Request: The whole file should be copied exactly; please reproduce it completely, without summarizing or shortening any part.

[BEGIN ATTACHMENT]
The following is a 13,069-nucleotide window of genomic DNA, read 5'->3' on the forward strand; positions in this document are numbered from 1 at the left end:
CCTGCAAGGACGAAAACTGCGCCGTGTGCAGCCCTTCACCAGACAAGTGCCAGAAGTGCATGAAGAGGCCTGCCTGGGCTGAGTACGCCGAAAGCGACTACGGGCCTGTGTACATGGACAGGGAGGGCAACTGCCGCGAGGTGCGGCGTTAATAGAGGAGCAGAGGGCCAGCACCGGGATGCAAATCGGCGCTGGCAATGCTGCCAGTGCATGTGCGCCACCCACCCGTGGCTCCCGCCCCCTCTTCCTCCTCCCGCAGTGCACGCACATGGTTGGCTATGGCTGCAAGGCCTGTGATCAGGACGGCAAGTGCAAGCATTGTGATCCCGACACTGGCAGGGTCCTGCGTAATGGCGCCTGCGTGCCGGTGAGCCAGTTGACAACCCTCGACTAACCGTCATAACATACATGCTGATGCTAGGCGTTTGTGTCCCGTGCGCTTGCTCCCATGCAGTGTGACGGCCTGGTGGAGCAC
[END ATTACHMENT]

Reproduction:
The following is a 13,069-nucleotide window of genomic DNA, read 5'->3' on the forward strand; positions in this document are numbered from 1 at the left end:
CCTGCAAGGACGAAAACTGCGCCGTGTGCAGCCCTTCACCAGACAAGTGCCAGAAGTGCATGAAGAGGCCTGCCTGGGCTGAGTACGCCGAAAGCGACTACGGGCCTGTGTACATGGACAGGGAGGGCAACTGCCGCGAGGTGCGGCGTTAATAGAGGAGCAGAGGGCCAGCACCGGGATGCAAATCGGCGCTGGCAATGCTGCCAGTGCATGTGCGCCACCCACCCGTGGCTCCCGCCCCCTCTTCCTCCTCCCGCAGTGCACGCACATGGTTGGCTATGGCTGCAAGGCCTGTGATCAGGACGGCAAGTGCAAGCATTGTGATCCCGACACTGGCAGGGTCCTGCGTAATGGCGCCTGCGTGCCGGTGAGCCAGTTGACAACCCTCGACTAACCGTCATAACATACATGCTGATGCTAGGCGTTTGTGTCCCGTGCGCTTGCTCCCATGCAGTGTGACGGCCTGGTGGAGCAC